| - Gestational diabetes mellitus (GDM) is a pregnancy complication that affects one in seven pregnancies. Emerging evidence demonstrates that children born of pregnancies complicated by GDM may be at increased risk of cardiovascular disease (CVD) in adulthood. Therefore, the aim of this study was to determine cardiovascular risk factors in offspring exposed to GDM in utero. PubMed, CINAHL, SCOPUS, and EMBASE databases were searched. Information was extracted on established CVD risk factors including blood pressure, lipids, blood glucose, fasting insulin, body mass index (BMI), and endothelial/microvascular function. The review protocol is registered in PROSPERO (CRD42018094983). Prospective and retrospective studies comparing offspring exposed to GDM compared to controls (non-GDM pregnancies) were considered. We included studies that defined GDM based on the International Association of Diabetes and Pregnancy Study Groups (IADPSG) definition, or prior definitions. The PRISMA guidelines were followed in conducting this systematic review. Methodological quality was assessed using the Newcastle-Ottawa Quality Assessment Scale. Study selection, data extraction, and quality assessment were done by two independent reviewers. The data were pooled using a random-effects model. Of 59 eligible studies, 24 were included in the meta-analysis. Offspring exposed to GDM had higher systolic blood pressure (mean difference (MD): 1.75 mmHg, 95% CI 0.57-2.94; eight studies, 7264 participants), BMI z-score (MD 0.11, 95% CI 0.02-0.20; nine studies, 8759 participants), and glucose (standard MD 0.43, 95% CI 0.08-0.77; 11 studies, 6423 participants) than control participants. In conclusion, offspring exposed to GDM have elevated systolic blood pressure, BMI, and glucose. Those exposed to GDM in utero may benefit from early childhood blood pressure measurements.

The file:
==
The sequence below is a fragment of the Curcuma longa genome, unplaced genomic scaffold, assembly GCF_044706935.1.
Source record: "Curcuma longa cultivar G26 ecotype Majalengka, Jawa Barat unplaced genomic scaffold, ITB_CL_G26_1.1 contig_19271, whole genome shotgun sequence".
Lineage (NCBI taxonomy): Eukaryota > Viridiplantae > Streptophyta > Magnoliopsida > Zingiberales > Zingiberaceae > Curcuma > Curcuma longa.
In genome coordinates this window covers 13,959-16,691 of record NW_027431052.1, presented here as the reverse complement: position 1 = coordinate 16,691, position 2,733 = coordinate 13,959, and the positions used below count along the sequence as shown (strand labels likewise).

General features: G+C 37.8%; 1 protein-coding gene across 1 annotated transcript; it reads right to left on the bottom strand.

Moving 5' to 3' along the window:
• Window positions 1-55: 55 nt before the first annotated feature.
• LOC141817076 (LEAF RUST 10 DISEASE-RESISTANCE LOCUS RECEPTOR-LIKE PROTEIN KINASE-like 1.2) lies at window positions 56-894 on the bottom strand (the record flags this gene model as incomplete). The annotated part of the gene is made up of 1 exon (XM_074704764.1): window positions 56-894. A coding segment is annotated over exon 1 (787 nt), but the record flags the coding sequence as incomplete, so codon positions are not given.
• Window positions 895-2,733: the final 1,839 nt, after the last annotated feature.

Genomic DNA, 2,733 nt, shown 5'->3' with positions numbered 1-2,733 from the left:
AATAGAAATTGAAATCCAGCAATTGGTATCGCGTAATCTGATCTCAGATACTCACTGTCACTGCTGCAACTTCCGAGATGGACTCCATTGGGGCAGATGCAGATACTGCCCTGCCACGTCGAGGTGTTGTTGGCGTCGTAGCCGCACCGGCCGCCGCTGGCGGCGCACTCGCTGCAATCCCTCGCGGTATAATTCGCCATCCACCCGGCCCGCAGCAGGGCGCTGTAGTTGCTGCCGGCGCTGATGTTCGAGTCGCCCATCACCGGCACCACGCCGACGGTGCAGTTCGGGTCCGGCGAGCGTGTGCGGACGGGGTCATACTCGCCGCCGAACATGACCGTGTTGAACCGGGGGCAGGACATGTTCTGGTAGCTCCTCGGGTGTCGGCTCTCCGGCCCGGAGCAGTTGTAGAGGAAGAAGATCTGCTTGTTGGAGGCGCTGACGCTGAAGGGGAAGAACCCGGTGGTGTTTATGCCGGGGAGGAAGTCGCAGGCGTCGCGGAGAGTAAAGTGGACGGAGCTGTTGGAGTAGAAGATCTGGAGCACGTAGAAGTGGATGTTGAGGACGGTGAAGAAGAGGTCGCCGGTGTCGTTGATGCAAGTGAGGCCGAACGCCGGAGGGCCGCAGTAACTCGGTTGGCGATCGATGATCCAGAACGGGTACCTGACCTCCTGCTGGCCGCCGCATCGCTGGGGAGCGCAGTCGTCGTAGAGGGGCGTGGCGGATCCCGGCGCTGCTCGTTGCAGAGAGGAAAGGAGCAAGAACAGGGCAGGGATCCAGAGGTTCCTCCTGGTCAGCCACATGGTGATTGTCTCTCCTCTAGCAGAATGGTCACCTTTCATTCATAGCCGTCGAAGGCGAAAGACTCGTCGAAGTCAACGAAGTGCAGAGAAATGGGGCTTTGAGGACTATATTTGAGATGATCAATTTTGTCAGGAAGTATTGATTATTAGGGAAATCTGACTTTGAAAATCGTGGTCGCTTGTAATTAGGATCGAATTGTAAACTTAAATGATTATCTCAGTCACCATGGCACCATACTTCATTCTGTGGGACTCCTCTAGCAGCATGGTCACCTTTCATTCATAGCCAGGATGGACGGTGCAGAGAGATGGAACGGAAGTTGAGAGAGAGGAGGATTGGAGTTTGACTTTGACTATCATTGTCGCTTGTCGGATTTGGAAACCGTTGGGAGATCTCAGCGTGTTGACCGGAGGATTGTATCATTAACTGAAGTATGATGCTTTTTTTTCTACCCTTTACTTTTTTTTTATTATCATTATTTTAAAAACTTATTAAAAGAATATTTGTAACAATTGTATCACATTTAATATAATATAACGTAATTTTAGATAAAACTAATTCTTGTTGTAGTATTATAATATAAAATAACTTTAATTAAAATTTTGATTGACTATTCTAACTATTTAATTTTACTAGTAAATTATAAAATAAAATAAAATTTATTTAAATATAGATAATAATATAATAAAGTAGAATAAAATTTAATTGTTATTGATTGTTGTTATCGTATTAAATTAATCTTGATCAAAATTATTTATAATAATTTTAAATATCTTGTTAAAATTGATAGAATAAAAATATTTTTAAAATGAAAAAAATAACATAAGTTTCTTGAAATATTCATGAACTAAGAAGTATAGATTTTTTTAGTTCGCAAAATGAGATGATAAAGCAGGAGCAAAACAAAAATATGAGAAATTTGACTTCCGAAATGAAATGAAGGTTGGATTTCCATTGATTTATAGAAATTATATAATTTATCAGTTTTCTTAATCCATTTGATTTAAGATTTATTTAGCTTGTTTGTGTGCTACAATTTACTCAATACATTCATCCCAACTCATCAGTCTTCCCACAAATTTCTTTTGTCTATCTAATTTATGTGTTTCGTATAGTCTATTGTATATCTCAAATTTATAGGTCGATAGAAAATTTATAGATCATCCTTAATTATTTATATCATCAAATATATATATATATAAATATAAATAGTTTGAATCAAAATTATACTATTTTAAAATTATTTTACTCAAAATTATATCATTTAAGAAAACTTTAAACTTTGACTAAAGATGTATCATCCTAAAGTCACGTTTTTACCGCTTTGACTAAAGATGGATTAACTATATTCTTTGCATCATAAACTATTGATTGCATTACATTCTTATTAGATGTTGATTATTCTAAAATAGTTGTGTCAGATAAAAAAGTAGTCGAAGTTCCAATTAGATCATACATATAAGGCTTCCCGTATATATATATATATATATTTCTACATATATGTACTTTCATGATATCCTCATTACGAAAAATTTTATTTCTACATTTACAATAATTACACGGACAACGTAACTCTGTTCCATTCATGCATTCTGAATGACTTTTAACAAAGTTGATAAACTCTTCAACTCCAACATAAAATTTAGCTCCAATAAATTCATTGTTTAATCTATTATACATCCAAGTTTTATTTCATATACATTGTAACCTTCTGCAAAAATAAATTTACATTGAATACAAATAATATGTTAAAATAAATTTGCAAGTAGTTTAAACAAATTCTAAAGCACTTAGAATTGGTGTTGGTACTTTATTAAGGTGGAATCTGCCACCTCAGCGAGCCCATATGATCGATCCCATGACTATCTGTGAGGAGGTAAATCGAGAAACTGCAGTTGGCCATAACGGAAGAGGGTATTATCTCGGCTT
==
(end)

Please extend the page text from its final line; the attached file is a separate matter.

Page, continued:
| - Objectives: Familial Mediterranean fever (FMF) is an autosomal recessive disease, characterized by recurrent, self limited attacks of fever with serositis. The aim of this study was to describe the frequency of musculoskeletal complaints in children with FMF and to investigate the effect of genotype on these findings.Methods: Files of patients who had been seen in our department (during routine follow-up visits) were retrospectively evaluated. Comparisons regarding musculoskeletal findings were performed between patients with homozygous/compound heterozygous and heterozygous mutations. Thereafter, patients with two mutations were divided into three groups; M694V/M694V, M694V/other mutation and patients carrying two mutations other than M694V. Patients with single mutation were divided into two groups; M694V and non M694V carriers.Results: The study group comprised 317 FMF patients (170 females) with a mean age of 12.2 ± 5.7 years. Arthralgia (42.6%), leg pain (42.9%) and heel pain (35.6%) were the most common musculoskeletal complaints in children with FMF. Frequency of musculoskeletal findings of the patients who had two mutations did not differ from the patients with single mutations (p>0.05). Leg and heel pain were more frequently detected in patients with homozygous M694V mutation (p=0.001). Among patients with heterozygous mutations; children with M694V mutation had more frequently arthralgia, leg and heel pain (p<0.05).Conclusions: Musculoskeletal problems were commonly encountered in patients with FMF. Genotype seems to affect the frequency of these problems and M694V mutation is a predisposing factor for musculoskeletal complaints.